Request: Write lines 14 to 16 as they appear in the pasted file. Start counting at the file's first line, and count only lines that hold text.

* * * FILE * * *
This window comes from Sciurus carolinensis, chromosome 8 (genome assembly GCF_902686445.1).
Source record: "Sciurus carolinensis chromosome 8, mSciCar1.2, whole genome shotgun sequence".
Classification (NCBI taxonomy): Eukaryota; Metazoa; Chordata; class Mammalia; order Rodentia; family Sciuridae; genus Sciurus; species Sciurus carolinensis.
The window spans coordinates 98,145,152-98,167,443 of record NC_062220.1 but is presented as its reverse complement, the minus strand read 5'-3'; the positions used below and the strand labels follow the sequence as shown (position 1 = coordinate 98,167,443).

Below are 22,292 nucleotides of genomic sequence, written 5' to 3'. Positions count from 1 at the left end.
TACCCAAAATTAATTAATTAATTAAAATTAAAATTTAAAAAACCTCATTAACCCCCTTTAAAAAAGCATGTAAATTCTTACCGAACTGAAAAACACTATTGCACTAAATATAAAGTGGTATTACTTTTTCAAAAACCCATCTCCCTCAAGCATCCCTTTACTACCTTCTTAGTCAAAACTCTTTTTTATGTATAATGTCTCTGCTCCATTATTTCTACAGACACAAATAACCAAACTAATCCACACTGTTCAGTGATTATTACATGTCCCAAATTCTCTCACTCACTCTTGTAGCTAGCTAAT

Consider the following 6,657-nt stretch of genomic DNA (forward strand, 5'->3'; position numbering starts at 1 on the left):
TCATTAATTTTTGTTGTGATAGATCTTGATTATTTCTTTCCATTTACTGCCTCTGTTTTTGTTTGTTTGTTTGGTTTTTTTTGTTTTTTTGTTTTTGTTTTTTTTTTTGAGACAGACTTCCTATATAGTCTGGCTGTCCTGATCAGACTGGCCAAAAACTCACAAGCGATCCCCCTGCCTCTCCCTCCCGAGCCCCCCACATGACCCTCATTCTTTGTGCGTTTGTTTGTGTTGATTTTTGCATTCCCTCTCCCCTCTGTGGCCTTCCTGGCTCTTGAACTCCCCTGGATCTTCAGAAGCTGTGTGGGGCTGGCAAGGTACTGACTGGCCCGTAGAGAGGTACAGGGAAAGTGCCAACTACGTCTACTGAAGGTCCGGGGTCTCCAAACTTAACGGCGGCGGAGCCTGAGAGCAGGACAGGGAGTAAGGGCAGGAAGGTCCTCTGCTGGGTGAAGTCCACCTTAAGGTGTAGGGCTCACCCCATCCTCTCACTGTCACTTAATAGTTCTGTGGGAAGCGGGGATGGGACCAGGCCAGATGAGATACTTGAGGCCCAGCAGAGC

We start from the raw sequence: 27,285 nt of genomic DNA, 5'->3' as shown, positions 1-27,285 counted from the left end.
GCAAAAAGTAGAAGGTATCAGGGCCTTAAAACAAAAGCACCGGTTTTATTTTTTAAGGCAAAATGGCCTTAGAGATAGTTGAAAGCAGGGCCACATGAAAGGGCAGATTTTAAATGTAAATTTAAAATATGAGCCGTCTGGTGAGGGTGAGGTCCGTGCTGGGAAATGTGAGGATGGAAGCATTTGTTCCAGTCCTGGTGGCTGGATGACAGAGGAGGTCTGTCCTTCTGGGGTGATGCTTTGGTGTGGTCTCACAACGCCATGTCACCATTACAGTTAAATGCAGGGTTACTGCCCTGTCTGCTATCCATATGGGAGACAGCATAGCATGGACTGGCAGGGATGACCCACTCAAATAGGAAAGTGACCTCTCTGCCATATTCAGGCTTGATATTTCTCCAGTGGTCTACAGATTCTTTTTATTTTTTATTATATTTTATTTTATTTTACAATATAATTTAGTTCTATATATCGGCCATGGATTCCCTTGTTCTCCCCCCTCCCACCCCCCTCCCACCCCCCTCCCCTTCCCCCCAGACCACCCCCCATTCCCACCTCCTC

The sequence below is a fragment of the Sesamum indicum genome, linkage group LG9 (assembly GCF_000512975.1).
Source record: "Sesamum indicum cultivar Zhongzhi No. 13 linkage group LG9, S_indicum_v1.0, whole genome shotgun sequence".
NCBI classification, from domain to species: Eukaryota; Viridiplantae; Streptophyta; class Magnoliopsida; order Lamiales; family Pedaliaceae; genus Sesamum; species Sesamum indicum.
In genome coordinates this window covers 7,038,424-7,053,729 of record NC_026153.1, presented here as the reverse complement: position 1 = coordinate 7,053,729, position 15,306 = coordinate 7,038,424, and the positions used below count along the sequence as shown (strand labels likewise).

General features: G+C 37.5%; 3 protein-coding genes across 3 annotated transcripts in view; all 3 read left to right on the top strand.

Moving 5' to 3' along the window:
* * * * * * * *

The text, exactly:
In genome coordinates this window covers 7,038,424-7,053,729 of record NC_026153.1, presented here as the reverse complement: position 1 = coordinate 7,053,729, position 15,306 = coordinate 7,038,424, and the positions used below count along the sequence as shown (strand labels likewise).

General features: G+C 37.5%; 3 protein-coding genes across 3 annotated transcripts in view; all 3 read left to right on the top strand.

Moving 5' to 3' along the window: